"I'll just get my gear."

Macabre (Rumah Dara)

MACABRE (RUMAH DARA) is a 2009 Indonesian cannibal movie. It’s the first feature directed by “The Mo Brothers,” a.k.a. Kimo Stamboel (THE QUEEN OF BLACK MAGIC) and Timo Tjahjanto (THE NIGHT COMES FOR US). It starts out confident and unassuming and by the end has accumulated a DIE HARD level of injury and a nearly EVIL DEAD amount of blood.

In the grand horror tradition, a group of young people get stranded somewhere bad and have to escape. It goes down when Adjie (Ario Bayu, GUNDALA) and his pregnant wife Astrid (Sigi Wimala, SATRIA DEWA: GATOTKACA) take a road trip with their doofus friends. Jimmy (Daniel Mananta, A MAN CALLED AHOK) is pretty straight-laced, but Eko (Dendy Subangil, SANG DEWI) is the horny loud mouth who embarrasses them and makes them uncomfortable, and Alam is kind of the crazy one. That’s established when he threatens some guys at a bar for sexually harassing their waitress, Adjie’s sister Ladya (Julie Estelle, “Hammer Girl” from THE RAID 2!). It seems like a very successful stare down until he turns around and gets a bottle smashed over his head. So for the whole movie he’s wearing a large bandage on his head that’s completely unrelated to the horror movie stuff that happens.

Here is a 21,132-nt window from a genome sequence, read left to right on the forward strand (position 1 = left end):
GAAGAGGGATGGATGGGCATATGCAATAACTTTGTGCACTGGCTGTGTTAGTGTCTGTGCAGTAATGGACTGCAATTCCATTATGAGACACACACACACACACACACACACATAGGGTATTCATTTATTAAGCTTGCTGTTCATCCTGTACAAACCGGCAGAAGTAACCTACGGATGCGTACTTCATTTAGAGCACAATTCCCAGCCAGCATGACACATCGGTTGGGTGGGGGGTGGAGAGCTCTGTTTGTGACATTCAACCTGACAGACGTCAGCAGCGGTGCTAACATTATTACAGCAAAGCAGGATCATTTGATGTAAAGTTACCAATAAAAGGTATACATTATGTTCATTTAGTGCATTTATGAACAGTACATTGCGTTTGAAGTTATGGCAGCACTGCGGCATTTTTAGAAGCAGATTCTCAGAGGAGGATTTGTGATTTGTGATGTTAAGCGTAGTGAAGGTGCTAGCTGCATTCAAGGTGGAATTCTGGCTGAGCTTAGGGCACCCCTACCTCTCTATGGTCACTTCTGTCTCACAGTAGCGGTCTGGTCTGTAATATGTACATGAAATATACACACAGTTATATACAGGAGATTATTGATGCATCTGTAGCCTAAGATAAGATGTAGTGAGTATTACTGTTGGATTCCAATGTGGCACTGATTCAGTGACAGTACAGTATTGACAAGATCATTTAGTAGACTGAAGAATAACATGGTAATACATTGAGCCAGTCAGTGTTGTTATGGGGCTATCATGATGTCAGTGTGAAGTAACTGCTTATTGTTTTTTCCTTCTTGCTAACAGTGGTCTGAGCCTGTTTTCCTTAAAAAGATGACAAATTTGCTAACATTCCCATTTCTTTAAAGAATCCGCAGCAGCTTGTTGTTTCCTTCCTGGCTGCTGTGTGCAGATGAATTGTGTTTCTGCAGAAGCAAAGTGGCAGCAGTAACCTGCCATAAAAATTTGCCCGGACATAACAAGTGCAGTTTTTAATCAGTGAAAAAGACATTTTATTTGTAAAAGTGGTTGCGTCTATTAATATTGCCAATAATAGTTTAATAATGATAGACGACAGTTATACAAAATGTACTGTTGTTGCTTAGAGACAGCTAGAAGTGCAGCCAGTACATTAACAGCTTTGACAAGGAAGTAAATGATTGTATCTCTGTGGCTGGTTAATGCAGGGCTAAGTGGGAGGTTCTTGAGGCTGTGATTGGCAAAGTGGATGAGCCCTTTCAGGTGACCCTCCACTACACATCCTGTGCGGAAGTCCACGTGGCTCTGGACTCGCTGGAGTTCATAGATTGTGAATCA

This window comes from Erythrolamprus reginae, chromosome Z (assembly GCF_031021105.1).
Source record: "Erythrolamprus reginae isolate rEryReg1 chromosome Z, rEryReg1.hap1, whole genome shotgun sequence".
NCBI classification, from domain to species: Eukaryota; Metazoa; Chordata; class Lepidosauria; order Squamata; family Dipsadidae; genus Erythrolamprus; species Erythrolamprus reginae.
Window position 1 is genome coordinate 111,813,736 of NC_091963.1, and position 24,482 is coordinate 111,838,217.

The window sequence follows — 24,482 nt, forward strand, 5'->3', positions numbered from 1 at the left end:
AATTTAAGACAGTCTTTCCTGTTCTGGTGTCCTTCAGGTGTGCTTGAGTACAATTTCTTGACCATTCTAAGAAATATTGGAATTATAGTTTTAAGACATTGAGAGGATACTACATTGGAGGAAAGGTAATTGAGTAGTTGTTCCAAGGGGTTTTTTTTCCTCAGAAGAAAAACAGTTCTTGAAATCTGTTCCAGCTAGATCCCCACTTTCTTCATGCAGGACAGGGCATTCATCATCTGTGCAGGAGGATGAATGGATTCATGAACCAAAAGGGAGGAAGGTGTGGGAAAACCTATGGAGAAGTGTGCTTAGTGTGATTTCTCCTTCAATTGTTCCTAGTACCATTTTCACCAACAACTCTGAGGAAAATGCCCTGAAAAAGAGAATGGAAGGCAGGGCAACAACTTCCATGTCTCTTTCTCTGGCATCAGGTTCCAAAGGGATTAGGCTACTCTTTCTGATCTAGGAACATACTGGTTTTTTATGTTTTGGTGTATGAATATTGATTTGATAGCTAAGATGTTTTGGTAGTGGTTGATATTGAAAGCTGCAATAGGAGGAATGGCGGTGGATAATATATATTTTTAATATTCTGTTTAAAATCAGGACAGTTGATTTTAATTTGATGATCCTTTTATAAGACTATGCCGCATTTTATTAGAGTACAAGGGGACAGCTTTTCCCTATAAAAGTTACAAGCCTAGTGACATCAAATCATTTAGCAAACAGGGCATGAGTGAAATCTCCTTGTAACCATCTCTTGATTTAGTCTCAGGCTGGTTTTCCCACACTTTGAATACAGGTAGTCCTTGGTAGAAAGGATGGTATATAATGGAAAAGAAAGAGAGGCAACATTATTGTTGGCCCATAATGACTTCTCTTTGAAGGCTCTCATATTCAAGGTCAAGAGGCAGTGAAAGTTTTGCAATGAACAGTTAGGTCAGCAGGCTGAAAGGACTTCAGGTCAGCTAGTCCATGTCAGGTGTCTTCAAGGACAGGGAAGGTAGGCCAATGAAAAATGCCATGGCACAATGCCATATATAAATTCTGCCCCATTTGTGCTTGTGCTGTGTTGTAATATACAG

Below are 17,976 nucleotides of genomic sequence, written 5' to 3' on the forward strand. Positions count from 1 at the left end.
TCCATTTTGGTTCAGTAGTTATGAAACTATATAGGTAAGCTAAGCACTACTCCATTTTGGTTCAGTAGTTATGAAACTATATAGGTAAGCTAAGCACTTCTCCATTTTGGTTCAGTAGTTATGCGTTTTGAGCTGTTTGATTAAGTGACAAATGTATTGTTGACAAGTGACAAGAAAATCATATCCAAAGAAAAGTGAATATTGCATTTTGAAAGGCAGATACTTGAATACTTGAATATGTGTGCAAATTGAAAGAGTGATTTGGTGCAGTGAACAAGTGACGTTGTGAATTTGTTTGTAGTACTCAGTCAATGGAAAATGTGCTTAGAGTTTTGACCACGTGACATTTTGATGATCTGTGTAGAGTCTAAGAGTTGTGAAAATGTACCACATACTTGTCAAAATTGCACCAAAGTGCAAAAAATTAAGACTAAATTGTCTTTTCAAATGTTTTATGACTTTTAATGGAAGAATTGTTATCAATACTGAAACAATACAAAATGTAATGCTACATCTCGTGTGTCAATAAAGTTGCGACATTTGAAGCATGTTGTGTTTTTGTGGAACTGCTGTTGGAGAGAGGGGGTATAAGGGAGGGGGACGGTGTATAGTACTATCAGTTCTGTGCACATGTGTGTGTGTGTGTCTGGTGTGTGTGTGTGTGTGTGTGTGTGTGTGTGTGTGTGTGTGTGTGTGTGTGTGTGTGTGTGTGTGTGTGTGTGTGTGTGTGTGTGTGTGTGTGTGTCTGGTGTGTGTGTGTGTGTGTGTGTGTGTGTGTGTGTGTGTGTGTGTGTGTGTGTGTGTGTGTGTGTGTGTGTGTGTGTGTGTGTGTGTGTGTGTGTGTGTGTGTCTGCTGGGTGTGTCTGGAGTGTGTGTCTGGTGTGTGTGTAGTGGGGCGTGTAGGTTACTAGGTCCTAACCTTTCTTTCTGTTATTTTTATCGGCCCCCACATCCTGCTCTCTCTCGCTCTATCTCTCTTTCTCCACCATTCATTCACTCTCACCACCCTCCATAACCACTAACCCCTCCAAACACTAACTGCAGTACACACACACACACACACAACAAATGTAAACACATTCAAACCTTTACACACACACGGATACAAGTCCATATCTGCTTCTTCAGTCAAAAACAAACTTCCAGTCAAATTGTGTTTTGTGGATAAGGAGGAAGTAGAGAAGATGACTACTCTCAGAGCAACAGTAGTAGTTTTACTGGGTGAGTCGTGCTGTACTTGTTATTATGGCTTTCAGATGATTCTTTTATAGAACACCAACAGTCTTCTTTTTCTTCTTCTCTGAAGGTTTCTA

They’ve stopped here because before Adjie and Astrid move to Sydney for a job opportunity Adjie wants to patch things up with Ladya, who has hated him so much since a car accident killed their parents that she refuses to even take her inheritance. Astrid is close to her, though, and convinces her to come with them to the airport in Jakarta to see them off.

As soon as they pull out they almost run over a dazed woman standing in the street, Maya (Imelda Therinne, THE CHANTING 3), who tells them she’s been robbed. Horny Eko immediately gets chivalrous and convinces the others they should give her a ride home.

Of course Maya leads them to a house out in the middle of nowhere and convinces them to come inside to meet her mom (Shareefa Daanish, MAY THE DEVIL TAKE YOU TOO), who turns out to be named Dara and look not much older than her daughter, if at all. Dara insists that they stay for dinner, and there’s alot of uncomfortable looking at each other and not being able to say no while Eko (who thinks he’s gonna get laid or something?) says yes.

Before dinner they get some time to snoop around a little. Crazy fuckin Alam finds an antique sword, spins it around and does a bunch of moves with it. I love this moment because it creates that Goldilocks type discomfort of getting caught fuckin around with somebody else’s stuff, but also makes a vow to the audience that there’s gonna be some cool shit with a sword later. A vow that is kept.

At dinner they meet Maya’s brothers, the silent grump Arman (Ruly Lubis) and the stiff, prissy Adam (Arifin Putra, THE RAID 2), who reminds me of a human Brahms doll from THE BOY or an Indonesian Jared Kushner with fight skills.

I think we all know we’re headed down a TEXAS CHAIN SAW path. The friends enjoy a delicious meat of suspicious origin. Everybody starts acting tired and confused. They pass out and Dara says to “prepare the tools.”